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'60 Leaders on Artificial Intelligence' brings together unique insights on the topic of Artificial Intelligence - from the latest technical advances to ethical concerns and risks for humanity. The book is organized into 17 chapters - each addressing one question through multiple answers reflecting a variety of backgrounds and standpoints. Learn how AI is changing how businesses operate, how products are built, and how companies should adapt to the new reality. Understand the risks of AI and what should be done to protect individuals and humanity. View the leaders.
'60 Leaders on Innovation' is the book that brings together unique insights and ‘practical wisdom’ on innovation. The book is organized into 22 chapters, each presenting one question and multiple answers from 60 global leaders. Learn how innovative companies operate and how to adopt effective innovation strategies. Understand how innovation and experimentation methods blend with agile product development. Get insights from the experts on the role of the C-Suite for innovation. Discover ways that Innovation can help humanity solve big problems like climate change.
What are the ethical concerns associated with the general adoption of AI?
In 2020, a New England Journal of Medicine study looked at more than 10,000 patients throughout America and suggested that pulse oximeters used overestimated blood-oxygen saturation more frequently in black people than white. Normal oxygen saturation is at 92-96%. In the study, some patients who registered normal levels per the pulse oximetry had a saturation as recorded by the arterial blood-gas measure (the most accurate saturation measure) of less than 88%. For black participants, this occurred 12% of the time – 3X the rate for white participants. It is the difference between being admitted to the hospital and being sent home.
In 2013, the Journal of the American Medical Association found that women in four American regions had a 29% higher risk of their hip implants failing within three years of hip-replacement operations. A similar study from 2019 found that women were twice as likely to experience complications from cardiac device implants, such as pacemakers, within 90 days of such procedures. In both instants, the failures of device-makers to recognise physical differences between male and female body types were to blame.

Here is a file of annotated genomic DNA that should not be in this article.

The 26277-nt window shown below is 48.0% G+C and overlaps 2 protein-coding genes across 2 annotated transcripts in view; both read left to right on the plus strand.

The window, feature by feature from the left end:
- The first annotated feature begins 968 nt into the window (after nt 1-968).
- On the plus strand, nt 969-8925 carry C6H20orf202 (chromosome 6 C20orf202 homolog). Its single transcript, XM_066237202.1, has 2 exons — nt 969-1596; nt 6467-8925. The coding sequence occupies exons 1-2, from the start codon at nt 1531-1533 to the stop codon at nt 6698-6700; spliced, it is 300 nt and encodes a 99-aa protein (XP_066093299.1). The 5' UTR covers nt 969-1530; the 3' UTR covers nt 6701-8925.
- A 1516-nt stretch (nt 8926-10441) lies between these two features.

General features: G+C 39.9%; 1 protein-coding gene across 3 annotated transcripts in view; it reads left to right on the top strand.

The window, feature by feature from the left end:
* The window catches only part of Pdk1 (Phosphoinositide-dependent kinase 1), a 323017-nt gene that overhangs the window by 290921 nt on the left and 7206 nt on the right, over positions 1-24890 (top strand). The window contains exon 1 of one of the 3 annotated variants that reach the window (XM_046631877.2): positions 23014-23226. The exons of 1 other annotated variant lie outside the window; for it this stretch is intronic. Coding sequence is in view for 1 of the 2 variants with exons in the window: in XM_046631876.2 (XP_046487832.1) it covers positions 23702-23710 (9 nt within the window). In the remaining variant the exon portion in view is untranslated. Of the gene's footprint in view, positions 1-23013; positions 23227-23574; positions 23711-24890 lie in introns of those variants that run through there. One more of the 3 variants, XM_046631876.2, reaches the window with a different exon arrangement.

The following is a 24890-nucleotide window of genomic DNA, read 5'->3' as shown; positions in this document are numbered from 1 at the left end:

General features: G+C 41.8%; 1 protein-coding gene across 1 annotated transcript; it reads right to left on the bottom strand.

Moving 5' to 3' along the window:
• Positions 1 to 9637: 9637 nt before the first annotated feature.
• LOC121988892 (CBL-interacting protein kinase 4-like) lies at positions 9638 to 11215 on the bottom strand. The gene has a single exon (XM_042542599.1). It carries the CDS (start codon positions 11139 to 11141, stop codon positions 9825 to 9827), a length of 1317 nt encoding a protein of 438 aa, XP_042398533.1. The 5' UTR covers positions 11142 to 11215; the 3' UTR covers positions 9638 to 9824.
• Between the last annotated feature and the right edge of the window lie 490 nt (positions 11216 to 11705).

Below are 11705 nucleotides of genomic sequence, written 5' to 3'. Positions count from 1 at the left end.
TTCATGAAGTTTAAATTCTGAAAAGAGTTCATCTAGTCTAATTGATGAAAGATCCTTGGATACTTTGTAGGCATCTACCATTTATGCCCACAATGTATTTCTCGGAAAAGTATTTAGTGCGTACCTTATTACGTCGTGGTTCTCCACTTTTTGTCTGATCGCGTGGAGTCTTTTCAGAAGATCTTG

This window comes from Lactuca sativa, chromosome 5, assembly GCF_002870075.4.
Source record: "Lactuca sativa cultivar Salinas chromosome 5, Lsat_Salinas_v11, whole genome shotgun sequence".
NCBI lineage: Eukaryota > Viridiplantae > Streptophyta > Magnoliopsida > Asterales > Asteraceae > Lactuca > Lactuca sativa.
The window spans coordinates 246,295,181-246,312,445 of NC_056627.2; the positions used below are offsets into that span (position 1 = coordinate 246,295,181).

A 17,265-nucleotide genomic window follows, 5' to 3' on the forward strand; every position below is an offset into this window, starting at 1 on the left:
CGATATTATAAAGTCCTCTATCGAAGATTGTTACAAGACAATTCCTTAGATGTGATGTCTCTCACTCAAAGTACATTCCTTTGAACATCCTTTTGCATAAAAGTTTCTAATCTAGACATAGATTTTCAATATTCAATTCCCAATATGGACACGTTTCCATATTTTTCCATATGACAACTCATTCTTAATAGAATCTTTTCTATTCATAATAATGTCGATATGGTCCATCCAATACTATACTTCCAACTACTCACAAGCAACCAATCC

While such findings are troubling in themselves, they also illustrate the deep-seated prevalence of bias. Bias is omnipresent. It may be machine learning bias (Selection, Exclusion, Observer, etc.), psychology, or cognitive (Dunning-Kruger Effect, Gambler’s Fallacy, Ben Franklin Effect, etc.). We also have new ones like the Google Effect and the IKEA Effect. Companies like NetFlix, Nike, Google, and others effectively use these biases to deliver what they want us to see using the algorithms that run their platforms and marketplaces.
Some questions arise from this. Will AI be a threat to humanity? Unlikely in the next 30-40 years at least. We are still far away from Artificial General Intelligence. So, is AI a threat to our jobs? Very much so. Approx. 45% of low education workers will be at risk of technological unemployment by 2030. And can we trust the judgment of AI systems? Not yet is the best answer for now. And for several reasons – bias being one of them.
A classic example of bias in the Computational Linguistics world is the well-known king – man + woman = queen equation. In this, if we substitute the word ‘doctor’ for the word ‘king’ we get ‘nurse’ as the female equivalent of the ‘doctor’. This undesired result reflects existing gender biases in our society and history. If doctors are generally male and nurses are usually female in most available texts, that’s what our model will understand.
Another well-known example of an image classification mistake is when Google Photos misclassified black people as gorillas. While a single misclassification of this sort may not substantially impact the overall evaluation metrics, it is a sensitive issue.
So how do we solve this? AI Developers need large, carefully labelled, unbiased datasets to train Deep Neural Networks. The more diverse the training data, the more accurate the AI models. The problem is that gathering and labelling sufficiently large and rich datasets, that may contain a few thousand to tens of millions of elements, is a time-consuming and very expensive process.
The use of synthetic data could be a possible answer. For example, a single image costs about $6 from a labelling service. However, we can generate the same labelled image for as low as six cents in the lab. But, cost savings are just one aspect of the issue. Synthetic data is also key in dealing with privacy issues and reducing bias by ensuring you have the data diversity to represent the real world. Furthermore, synthetic data is sometimes better than real-world data because they are automatically labelled and can deliberately include unusual but critical data properties.
Though the synthetic data sector is only a few years old, more than 50 companies already provide synthetic data. Each has its unique quality, often focusing on a particular vertical market or technique. For example, a handful of these companies specialise in health care uses. A half dozen offer open-source tools or datasets, including the Synthetic Data Vault, a set of libraries, projects, and tutorials developed at MIT.
The above is an excellent start to creating a more level playing field for ‘fair’ AI Systems.